pretty much you need paper, pencils (lots of pencils) and library books. the rest is just fluff. fluff is nice, dont get me wrong, but it isn't necessary. you have years of experience and knowledge to pass down to your children. If you can read and can teach your children to read, you're already ahead of the curve. Besides, education is about discovering and understanding the world around you, and you don't need a perfectly written and packaged lesson plan for that, you just need time to explore and ...well, more time to explore. we've had our share of "tight" school budget years and my kids didn't care if they had a 40 year old math book or a 2 year old math book. they didn't' care if their science for the day came from a free online seminar or from just being outside digging in the dirt.

4. You can never have too many pencils. 
yeah pretty much because they disappear at a rate of 3.7 pencils per second. where do they go?!?!? i dont know.

5. You can also never have too many pairs of scissors.
and tape. always have tape. an endless supply. and string. and cardboard. and markers. and a secret stash of chocolate just for you.

6. Math is DEFINITELY easier the second time around. 
I wasn't' a terrible math student. i mean, i passed highschool calculus, but i didn't always understand why something worked. but I actually understand it now as i tutor/help my kids along. so if you're feeling a little inadequate cause you weren't a great student growing up or you never felt confident in a certain subject, give it another try! and if you still aren't good at something, it's ok to say "i don't know". you don't always need to know the answers, its not our job to know everything; it's simply our job to help our kids learn how to discover the answers for themselves.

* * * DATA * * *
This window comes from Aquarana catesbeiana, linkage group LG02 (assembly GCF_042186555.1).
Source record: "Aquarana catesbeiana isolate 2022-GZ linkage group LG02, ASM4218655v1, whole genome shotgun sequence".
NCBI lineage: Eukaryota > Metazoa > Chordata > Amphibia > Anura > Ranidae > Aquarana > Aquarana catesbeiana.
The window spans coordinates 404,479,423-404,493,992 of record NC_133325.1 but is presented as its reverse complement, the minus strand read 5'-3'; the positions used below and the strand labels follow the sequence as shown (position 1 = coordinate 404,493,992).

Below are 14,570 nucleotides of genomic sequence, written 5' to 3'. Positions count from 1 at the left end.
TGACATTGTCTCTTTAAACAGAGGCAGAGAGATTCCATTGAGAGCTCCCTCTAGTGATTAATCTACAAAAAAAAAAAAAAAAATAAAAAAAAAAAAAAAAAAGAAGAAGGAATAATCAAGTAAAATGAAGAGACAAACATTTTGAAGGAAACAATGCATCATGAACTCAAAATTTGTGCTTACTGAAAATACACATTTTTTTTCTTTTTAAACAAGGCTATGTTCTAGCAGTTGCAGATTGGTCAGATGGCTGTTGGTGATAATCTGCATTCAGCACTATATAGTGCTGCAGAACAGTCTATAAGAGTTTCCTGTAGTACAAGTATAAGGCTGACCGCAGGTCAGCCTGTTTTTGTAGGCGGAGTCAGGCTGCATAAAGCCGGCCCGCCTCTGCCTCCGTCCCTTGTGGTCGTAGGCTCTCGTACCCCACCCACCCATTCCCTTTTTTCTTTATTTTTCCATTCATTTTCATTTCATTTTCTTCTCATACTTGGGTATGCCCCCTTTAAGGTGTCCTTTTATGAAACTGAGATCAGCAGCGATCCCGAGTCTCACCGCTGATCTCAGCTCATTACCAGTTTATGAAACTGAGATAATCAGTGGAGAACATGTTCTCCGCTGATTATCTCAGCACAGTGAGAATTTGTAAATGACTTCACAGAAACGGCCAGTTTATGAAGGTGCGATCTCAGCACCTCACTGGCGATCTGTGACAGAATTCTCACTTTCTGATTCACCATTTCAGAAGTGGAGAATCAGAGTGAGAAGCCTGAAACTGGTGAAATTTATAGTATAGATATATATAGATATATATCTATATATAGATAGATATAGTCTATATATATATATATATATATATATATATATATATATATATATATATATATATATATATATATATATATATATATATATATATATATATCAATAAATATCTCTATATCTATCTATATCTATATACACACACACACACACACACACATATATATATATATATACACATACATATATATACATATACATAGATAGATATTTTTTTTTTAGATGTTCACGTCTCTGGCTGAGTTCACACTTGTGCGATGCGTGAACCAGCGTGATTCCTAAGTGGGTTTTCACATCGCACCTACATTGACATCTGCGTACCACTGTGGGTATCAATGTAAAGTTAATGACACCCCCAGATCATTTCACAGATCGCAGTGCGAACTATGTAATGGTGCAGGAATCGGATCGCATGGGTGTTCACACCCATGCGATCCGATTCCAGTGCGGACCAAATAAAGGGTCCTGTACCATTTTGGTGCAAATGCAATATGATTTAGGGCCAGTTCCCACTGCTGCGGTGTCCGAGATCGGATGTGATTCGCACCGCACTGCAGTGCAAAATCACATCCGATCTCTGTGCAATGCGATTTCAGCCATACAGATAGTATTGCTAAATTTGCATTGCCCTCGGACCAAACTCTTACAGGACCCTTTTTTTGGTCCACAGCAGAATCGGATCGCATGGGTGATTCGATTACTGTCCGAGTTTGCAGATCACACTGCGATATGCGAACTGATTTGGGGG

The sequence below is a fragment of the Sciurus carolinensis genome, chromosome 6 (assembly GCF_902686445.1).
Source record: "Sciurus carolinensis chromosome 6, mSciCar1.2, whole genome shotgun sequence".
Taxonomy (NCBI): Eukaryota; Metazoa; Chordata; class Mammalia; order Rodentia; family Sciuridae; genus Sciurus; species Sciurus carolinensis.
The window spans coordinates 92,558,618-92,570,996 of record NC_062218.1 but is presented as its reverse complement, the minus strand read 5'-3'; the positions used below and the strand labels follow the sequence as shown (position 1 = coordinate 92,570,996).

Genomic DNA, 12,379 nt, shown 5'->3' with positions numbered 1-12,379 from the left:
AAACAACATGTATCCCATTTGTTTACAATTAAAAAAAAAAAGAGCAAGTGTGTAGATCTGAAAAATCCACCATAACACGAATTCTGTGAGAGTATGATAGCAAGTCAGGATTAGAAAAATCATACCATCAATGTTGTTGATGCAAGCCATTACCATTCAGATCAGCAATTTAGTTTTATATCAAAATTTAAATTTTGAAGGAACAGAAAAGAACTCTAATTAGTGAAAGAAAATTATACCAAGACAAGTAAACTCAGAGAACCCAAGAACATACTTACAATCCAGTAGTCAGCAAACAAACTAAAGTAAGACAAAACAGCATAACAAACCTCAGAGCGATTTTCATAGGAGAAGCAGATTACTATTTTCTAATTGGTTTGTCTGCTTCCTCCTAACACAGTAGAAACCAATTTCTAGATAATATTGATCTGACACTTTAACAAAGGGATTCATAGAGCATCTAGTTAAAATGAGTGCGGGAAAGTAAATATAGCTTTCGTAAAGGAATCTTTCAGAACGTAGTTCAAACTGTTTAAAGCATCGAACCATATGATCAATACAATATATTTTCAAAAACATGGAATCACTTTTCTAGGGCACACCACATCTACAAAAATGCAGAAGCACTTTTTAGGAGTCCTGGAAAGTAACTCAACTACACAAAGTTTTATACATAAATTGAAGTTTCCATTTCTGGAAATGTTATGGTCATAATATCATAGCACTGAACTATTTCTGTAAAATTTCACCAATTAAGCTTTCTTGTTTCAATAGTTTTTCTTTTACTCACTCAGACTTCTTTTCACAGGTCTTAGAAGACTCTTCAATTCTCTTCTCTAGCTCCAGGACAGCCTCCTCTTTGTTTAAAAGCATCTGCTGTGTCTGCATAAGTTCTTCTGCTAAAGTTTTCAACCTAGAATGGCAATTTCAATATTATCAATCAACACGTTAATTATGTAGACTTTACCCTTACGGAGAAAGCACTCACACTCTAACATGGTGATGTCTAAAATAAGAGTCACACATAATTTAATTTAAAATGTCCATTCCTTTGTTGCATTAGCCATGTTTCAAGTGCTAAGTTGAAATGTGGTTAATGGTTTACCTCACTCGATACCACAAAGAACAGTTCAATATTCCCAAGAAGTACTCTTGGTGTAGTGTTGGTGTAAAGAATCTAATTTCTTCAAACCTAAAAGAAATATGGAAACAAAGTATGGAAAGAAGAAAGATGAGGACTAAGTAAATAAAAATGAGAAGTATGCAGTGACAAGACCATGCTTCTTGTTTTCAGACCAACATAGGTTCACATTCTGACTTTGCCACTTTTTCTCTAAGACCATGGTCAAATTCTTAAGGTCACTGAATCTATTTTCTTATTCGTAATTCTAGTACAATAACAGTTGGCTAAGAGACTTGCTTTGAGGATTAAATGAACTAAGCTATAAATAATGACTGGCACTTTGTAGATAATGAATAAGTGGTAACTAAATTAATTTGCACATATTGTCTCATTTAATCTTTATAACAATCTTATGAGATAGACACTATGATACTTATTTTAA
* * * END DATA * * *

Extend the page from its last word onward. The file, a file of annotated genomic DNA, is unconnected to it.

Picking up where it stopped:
7. Every homeschool family looks different.
Don't waste time comparing. Yeah, be open to glean wisdom and support from one another, but don't measure your homeschool success with someone else's seemingly perfect daily routine.

8. Be the example.
Your kids are watching you. always. your words simply reinforce or contradict what they've already seen, which do you think they'll remember and emulate themselves? yeah, I'm thinkin' it's the things that actually line up in word AND deed.

so i guess that's a taste of what i've learned so far. 8 years down, 9 to go!!

Monday, July 13, 2015

One year later.

sorry, no profound title. no major inspiration. just taking note of a simple moment in time; the time we moved to a smaller house.

as i look back at the past year of living in "the hood" here's what we've learned...

  • we still have too much stuff. we still have nowhere to put it. and therefore we still need to get rid of it.
  • Sunday afternoons, post lunch, are really the only time we all vie for the bathroom simultaneously. but the simple announcement of "does anyone need to go short before i go long?" seems to alleviate most occurrences of the potty dance.
  • the three girls often argue over who's mess is who's in the room that they share and that often leaves the floor in a constant state of disarray. but i can simply google "messy bedroom" and quickly realize that i can still see more floor than toys and clothes, and it's ok.
  • no matter how many times i rearrange the living room, it will not get any bigger or magically change it's shape to accommodate more people. but we can still fit quite a few people in this house.

  • the girls stay up later talking to each other, which i don't mind too much cause i know all too soon they wont be here anymore and it's better than if they were fighting.